The Forever War

forever war

The Forever War is a 1974 science fiction novel by American author Joe Haldeman, telling the contemplative story of soldiers fighting an interstellar war between humanity and the enigmatic Tauran species.

The pithy, insightful explorations of the inhumanity of war and of bureaucracy, and of the psychological effects resulting from time dilation space travel (a soldier returns home after centuries away), won acclaim immediately.

The soldiers returns to civilian life, only to find humanity drastically changed. They have difficulty fitting into a future society that has evolved almost beyond their comprehension. The veterans learn that to curb overpopulation, which led to worldwide food wars, homosexuality has become officially encouraged by the world government. As time progresses human ethnicity becomes nearly uniform and the world becomes almost exclusively homosexual, though they establish several colonies of old-style, heterosexual humans, just in case the evolutionary change proves to be a mistake.

Engaging in combat thousands of light years away from Earth, the soldiers resort to medieval weapons in order to fight inside a force-field which neutralizes energy weapons and instruments. They battle to survive what is to be the last conflict of the war. During the time that has since passed on Earth, humankind has begun to employ human cloning, resulting in a new species calling itself Man. Man has developed a means of communication unique and inherent to clones, which allows them to communicate with the Taurans, leading to peace. It turns out the war was a colossal mistake – the Taurans are a naturally clone-based species and could not communicate with the pre-clone humans. Misunderstandings, especially by trigger-happy humanity, led to the conflict.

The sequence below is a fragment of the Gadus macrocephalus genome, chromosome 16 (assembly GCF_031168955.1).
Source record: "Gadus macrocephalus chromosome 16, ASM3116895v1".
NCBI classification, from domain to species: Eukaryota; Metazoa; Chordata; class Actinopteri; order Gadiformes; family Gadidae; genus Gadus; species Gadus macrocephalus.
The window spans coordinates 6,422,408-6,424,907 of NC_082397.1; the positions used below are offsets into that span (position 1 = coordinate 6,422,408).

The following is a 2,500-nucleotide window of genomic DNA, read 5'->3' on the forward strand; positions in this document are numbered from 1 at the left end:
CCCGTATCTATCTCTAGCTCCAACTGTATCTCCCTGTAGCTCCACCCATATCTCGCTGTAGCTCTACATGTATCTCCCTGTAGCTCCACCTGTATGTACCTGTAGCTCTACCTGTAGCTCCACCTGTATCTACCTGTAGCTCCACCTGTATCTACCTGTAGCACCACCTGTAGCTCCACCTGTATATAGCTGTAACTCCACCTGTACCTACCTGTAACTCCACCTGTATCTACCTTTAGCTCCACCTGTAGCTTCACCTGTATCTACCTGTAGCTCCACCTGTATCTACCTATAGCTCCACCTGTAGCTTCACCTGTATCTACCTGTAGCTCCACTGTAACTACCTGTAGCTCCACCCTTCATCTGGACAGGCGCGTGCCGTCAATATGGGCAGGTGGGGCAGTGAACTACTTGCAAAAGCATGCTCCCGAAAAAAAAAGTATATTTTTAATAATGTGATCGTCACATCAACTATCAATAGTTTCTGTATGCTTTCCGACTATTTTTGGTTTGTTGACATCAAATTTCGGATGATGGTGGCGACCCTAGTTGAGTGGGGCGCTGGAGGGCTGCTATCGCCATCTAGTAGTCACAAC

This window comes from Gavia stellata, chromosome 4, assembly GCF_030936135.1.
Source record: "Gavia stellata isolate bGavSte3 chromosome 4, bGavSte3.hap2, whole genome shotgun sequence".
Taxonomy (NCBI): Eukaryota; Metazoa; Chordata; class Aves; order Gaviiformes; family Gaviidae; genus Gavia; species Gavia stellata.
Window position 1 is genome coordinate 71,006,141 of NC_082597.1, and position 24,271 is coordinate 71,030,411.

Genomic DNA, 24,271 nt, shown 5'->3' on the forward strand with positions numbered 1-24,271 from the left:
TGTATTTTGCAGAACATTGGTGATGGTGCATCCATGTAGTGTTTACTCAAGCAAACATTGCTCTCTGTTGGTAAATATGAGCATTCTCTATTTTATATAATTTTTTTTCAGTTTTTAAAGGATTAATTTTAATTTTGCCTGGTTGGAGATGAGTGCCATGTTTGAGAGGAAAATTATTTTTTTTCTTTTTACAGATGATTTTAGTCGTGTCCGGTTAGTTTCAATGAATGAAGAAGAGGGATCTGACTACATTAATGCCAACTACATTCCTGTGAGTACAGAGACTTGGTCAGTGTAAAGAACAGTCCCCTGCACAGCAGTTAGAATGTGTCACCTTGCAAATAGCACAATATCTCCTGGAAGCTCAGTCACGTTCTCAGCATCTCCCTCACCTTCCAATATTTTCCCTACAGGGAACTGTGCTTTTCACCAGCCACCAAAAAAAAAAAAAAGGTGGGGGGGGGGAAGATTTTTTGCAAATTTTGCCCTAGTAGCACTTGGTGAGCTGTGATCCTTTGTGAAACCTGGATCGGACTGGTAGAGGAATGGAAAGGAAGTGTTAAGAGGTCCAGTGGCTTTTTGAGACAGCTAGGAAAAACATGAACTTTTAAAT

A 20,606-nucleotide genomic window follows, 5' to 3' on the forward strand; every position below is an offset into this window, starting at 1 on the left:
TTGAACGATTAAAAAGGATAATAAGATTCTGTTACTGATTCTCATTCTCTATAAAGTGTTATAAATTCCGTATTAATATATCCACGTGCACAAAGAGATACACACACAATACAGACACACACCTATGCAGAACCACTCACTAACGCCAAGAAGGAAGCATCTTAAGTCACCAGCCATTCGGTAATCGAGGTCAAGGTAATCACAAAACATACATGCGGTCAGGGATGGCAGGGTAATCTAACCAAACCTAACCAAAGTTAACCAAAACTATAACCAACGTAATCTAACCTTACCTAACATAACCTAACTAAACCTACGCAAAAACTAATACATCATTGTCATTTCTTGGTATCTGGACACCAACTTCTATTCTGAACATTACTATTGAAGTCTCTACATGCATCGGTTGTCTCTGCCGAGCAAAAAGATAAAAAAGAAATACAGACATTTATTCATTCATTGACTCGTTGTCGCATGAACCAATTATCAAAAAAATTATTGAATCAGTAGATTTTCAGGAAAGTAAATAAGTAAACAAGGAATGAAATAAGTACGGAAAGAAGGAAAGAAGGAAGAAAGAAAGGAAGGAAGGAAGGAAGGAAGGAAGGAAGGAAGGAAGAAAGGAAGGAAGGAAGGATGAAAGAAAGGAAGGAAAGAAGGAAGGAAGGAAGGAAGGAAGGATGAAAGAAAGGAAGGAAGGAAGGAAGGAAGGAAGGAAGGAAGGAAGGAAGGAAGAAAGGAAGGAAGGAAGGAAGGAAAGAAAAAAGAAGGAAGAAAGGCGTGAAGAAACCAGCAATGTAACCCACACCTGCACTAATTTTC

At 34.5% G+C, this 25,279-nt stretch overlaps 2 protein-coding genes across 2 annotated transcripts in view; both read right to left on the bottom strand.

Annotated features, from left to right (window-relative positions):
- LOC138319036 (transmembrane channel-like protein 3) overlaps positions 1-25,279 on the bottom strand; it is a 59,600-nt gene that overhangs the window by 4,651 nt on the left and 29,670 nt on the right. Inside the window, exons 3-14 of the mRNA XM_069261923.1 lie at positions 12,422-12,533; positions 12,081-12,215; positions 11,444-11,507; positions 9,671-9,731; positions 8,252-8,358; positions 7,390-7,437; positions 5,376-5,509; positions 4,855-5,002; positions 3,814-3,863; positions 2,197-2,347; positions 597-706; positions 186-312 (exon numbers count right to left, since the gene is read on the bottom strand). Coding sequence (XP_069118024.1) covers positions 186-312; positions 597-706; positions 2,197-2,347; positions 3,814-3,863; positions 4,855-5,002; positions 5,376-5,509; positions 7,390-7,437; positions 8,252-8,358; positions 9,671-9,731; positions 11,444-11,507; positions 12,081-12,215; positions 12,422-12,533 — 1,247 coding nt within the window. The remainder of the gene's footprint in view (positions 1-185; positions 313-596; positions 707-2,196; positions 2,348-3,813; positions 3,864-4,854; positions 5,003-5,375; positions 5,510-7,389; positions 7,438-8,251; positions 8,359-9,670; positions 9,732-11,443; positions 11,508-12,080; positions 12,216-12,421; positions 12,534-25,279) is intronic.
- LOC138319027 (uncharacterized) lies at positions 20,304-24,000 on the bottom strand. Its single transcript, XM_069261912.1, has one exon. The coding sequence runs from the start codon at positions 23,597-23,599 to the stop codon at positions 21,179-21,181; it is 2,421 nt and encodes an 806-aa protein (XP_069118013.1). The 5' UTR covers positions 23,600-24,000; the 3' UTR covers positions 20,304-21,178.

The novel is widely perceived to be a portrayal of the author’s military service during the Vietnam War, and has been called an account of his war experiences written through a ‘space opera’ filter. The alienation experienced by the soldiers on returning to Earth – here caused by the time dilation effect – is a metaphor for the reception given to US troops returning to America from Vietnam. He also subverts typical space opera clichés (such as the heroic soldier influencing battles through individual acts) and ‘demonstrates how absurd many of the old clichés look to someone who had seen real combat duty.’

It has also been considered to be a critical response to Robert A. Heinlein’s ‘Starship Troopers,’ a book with a similar setting, often considered pro-military. There are also certain profound differences between the two novels. Whereas the characters in ‘Starship Troopers’ were all volunteers, the characters in ‘The Forever War’ were conscripts (Heinlein had stated his opposition to conscription on several occasions).

‘The Forever War’ was originally written as Haldeman’s MFA thesis for the Iowa Writer’s Workshop. It was first published as a serial in Analog Magazine before its first book publication in 1974. Since then, many editions of The Forever War have been published.

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